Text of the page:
A feed like this is getting harder to get

In the past two decades scientists have seen 90 amphibian species go extinct and more than 500 others be badly affected by a fungal pathogen commonly known as chytrid.

Now US researchers have begun documenting the ripple effects of these losses.

A team from the University of Maryland and Michigan State University studied seven years of data either side of a 2004 outbreak of chytrid that swept through a remote forest near El Copé, Panama, decimating frog populations, and found that the snake population was adversely affected as a consequence.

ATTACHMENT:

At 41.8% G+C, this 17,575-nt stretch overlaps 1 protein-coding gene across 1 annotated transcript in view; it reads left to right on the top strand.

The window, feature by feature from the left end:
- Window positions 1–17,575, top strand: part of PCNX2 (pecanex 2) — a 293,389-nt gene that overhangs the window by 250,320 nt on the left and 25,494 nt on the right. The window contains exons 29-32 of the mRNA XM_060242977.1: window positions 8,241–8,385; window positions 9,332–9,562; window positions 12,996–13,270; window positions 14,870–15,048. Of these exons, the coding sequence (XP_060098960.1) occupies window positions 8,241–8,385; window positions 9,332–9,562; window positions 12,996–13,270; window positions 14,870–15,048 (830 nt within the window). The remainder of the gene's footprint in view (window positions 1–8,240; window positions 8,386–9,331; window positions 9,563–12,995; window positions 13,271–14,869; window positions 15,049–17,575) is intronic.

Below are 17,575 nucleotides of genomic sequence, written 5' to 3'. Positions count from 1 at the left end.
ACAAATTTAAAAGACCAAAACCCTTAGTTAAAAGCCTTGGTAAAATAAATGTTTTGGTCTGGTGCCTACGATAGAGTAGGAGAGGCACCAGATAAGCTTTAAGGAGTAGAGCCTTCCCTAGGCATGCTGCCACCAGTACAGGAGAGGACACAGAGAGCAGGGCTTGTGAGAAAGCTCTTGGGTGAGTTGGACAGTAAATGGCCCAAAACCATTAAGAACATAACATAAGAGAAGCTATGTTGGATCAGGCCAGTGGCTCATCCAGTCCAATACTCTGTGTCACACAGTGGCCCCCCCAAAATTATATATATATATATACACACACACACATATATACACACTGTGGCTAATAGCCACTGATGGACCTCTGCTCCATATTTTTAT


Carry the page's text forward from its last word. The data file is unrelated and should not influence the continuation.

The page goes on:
“The community became more homogeneous. The number of species declined, with many species going down in their occurrence rates, while a few species increased,” says Maryland biologist Karen Lips.

“Body condition of many snakes was also worse right after the frog decline. Many were thinner, and it looked like they were starving.”

Writing in the journal Science, the researchers say they are confident the changes are due to the loss of amphibians, not some other environmental factor. 

The study area is in a national park with limited impacts from habitat loss, development, pollution or other phenomena that might affect snake populations directly. 

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